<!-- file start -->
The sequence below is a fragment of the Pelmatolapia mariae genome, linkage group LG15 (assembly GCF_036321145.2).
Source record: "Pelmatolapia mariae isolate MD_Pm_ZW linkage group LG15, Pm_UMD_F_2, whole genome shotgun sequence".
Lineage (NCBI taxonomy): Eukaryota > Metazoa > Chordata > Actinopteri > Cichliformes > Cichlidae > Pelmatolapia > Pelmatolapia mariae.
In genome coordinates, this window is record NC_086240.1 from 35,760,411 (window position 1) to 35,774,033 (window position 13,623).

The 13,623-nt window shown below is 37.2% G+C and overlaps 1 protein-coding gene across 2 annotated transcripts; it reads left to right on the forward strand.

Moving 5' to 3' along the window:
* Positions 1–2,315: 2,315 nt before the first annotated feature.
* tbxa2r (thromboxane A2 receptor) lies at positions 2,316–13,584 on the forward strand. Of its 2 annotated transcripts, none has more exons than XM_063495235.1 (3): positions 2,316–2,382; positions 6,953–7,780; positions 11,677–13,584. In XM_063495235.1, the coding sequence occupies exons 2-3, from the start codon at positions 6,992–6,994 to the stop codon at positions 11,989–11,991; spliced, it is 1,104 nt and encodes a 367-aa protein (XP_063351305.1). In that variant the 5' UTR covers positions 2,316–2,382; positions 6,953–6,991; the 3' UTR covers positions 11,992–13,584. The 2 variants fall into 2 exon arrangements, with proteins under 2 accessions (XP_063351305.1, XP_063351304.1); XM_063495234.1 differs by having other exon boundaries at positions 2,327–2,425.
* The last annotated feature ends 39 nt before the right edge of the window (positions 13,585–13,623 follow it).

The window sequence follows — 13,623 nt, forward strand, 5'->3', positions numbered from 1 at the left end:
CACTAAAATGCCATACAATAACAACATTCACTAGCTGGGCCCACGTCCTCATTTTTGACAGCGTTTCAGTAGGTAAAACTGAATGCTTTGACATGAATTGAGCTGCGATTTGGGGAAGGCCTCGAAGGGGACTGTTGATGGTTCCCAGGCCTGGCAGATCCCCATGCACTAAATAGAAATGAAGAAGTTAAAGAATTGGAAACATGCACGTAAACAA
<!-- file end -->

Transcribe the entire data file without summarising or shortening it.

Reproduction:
The sequence below is a fragment of the Pelmatolapia mariae genome, linkage group LG15 (assembly GCF_036321145.2).
Source record: "Pelmatolapia mariae isolate MD_Pm_ZW linkage group LG15, Pm_UMD_F_2, whole genome shotgun sequence".
Lineage (NCBI taxonomy): Eukaryota > Metazoa > Chordata > Actinopteri > Cichliformes > Cichlidae > Pelmatolapia > Pelmatolapia mariae.
In genome coordinates, this window is record NC_086240.1 from 35,760,411 (window position 1) to 35,774,033 (window position 13,623).

The 13,623-nt window shown below is 37.2% G+C and overlaps 1 protein-coding gene across 2 annotated transcripts; it reads left to right on the forward strand.

Moving 5' to 3' along the window:
* Positions 1–2,315: 2,315 nt before the first annotated feature.
* tbxa2r (thromboxane A2 receptor) lies at positions 2,316–13,584 on the forward strand. Of its 2 annotated transcripts, none has more exons than XM_063495235.1 (3): positions 2,316–2,382; positions 6,953–7,780; positions 11,677–13,584. In XM_063495235.1, the coding sequence occupies exons 2-3, from the start codon at positions 6,992–6,994 to the stop codon at positions 11,989–11,991; spliced, it is 1,104 nt and encodes a 367-aa protein (XP_063351305.1). In that variant the 5' UTR covers positions 2,316–2,382; positions 6,953–6,991; the 3' UTR covers positions 11,992–13,584. The 2 variants fall into 2 exon arrangements, with proteins under 2 accessions (XP_063351305.1, XP_063351304.1); XM_063495234.1 differs by having other exon boundaries at positions 2,327–2,425.
* The last annotated feature ends 39 nt before the right edge of the window (positions 13,585–13,623 follow it).

The window sequence follows — 13,623 nt, forward strand, 5'->3', positions numbered from 1 at the left end:
CACTAAAATGCCATACAATAACAACATTCACTAGCTGGGCCCACGTCCTCATTTTTGACAGCGTTTCAGTAGGTAAAACTGAATGCTTTGACATGAATTGAGCTGCGATTTGGGGAAGGCCTCGAAGGGGACTGTTGATGGTTCCCAGGCCTGGCAGATCCCCATGCACTAAATAGAAATGAAGAAGTTAAAGAATTGGAAACATGCACGTAAACAA